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OR swaybar vs. Sport swaybar

Discussion in '2nd Gen. Tacomas' started by 03f5sp, Sep 23, 2012.

  1. Sep 23, 2012 at 11:32 PM
    #1
    03f5sp

    03f5sp [OP] Well-Known Member

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    How noticeable is the ride quality between the OR and sport swaybar? I'm assuming the off road sway bar would be better when going over potholes, big angled speedbumps, light off roading, etc. Any input?
     
  2. Sep 23, 2012 at 11:35 PM
    #2
    whippersnapper02

    whippersnapper02 Well-Known Member

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    The sway bar controls the sway rate of the truck not how the suspension functions over bumps and such.
     
  3. Sep 23, 2012 at 11:35 PM
    #3
    OZ-T

    OZ-T All of those moments....will be lost.....in time

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    Are they different ?
     
  4. Sep 23, 2012 at 11:35 PM
    #4
    whippersnapper02

    whippersnapper02 Well-Known Member

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    The Sport uses a thicker bar for better street cornering.
     
  5. Sep 23, 2012 at 11:37 PM
    #5
    OZ-T

    OZ-T All of those moments....will be lost.....in time

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    I learned something new today
     
  6. Sep 24, 2012 at 7:31 AM
    #6
    badger

    badger Well-Known Member

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    Actually it does effect the suspension a good bit. When both wheels go over a speed bump, there is no effect since there is no differential between the movement of the two sides. When one wheel encounters a bump or hole the spring rate of the bar gets added to the spring rate of the suspension. That is why people remove them in the first place. A bigger bar will mean even less articulation off road and it will mean a harsher ride on uneven surfaces.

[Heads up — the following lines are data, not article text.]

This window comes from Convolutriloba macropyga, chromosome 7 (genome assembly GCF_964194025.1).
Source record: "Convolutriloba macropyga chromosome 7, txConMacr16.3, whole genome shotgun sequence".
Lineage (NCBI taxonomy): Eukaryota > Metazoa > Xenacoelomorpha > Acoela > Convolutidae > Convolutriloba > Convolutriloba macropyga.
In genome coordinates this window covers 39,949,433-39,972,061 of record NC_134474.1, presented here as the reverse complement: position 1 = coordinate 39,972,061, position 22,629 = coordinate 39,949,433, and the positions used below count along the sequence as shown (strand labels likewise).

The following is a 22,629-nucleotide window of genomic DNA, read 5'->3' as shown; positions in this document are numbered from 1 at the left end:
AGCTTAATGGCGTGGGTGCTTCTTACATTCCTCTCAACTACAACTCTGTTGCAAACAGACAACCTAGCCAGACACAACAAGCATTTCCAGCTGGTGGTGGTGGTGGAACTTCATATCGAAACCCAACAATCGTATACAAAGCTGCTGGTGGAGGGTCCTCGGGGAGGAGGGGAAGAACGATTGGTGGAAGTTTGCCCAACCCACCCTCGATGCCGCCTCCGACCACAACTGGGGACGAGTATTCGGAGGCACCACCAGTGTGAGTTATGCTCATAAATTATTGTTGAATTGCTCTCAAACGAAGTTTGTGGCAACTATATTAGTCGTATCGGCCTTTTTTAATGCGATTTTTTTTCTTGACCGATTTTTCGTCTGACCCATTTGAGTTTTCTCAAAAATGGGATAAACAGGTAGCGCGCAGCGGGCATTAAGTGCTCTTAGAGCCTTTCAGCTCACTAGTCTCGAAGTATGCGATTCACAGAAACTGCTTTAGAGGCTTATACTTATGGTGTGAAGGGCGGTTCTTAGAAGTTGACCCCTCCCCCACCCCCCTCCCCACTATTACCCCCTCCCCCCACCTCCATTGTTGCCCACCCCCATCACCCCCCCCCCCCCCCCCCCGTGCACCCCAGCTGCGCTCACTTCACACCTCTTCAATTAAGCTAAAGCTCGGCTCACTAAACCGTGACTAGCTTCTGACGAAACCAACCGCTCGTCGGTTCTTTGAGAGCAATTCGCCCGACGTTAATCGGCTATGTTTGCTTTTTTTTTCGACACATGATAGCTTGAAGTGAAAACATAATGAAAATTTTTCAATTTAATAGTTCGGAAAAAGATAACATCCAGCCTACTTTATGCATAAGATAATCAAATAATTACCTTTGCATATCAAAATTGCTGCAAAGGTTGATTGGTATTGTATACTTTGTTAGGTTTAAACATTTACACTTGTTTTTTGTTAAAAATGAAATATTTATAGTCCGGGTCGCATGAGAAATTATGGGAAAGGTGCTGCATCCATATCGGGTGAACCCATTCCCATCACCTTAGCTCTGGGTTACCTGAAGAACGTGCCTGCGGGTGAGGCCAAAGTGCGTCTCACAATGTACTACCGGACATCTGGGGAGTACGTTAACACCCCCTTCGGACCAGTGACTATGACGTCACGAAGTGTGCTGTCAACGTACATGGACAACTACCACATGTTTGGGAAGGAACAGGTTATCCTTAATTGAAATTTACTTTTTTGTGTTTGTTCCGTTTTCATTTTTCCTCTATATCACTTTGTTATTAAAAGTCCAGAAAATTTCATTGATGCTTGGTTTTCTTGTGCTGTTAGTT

I didn't know the sport bar was thicker either :eek:
     
  7. Sep 24, 2012 at 7:39 AM
    #7
    JLee

    JLee The Man! Vendor

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  8. Sep 24, 2012 at 7:40 AM
    #8
    whippersnapper02

    whippersnapper02 Well-Known Member

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    It may have an affect offroad when articulating but barely any affect on the street when the suspension is cycling. Another thing to remember is that the sport uses different coils than the offroad.
     
  9. Sep 24, 2012 at 8:12 AM
    #9
    badger

    badger Well-Known Member

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    OP asked about the effect of more swaybar on potholes and light offroading, so my comments are correct. The suspension doesn't know whether it is off road or on road. The more it works, the more the effect will be felt. Obviously, on the street the suspension does not work as hard, but if he hits a pothole the jarring he will feel will be greater with a thicker bar. Is the difference between the 2 bars significant? Don't know,...haven't driven a Sport. My standard bar is long gone because of the effect it had.
     
  10. Sep 24, 2012 at 8:19 AM
    #10
    whippersnapper02

    whippersnapper02 Well-Known Member

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    Pot holes and speed bumps. The suspension is cycling to quickly for the sway bar to make a difference unless he is crawling the bumps and holes.:D
     
  11. Sep 24, 2012 at 8:20 AM
    #11
    shemp

    shemp Well-Known Member

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    On the contrary, the swaybar can have a drastic effect on how the vehicle takes bumps. What the swaybar does, is it ties the two sides of the suspension together, so that forces applied to just one side will be transferred to some degree over to the other. The heavier the bar, the greater the force applied to the other side.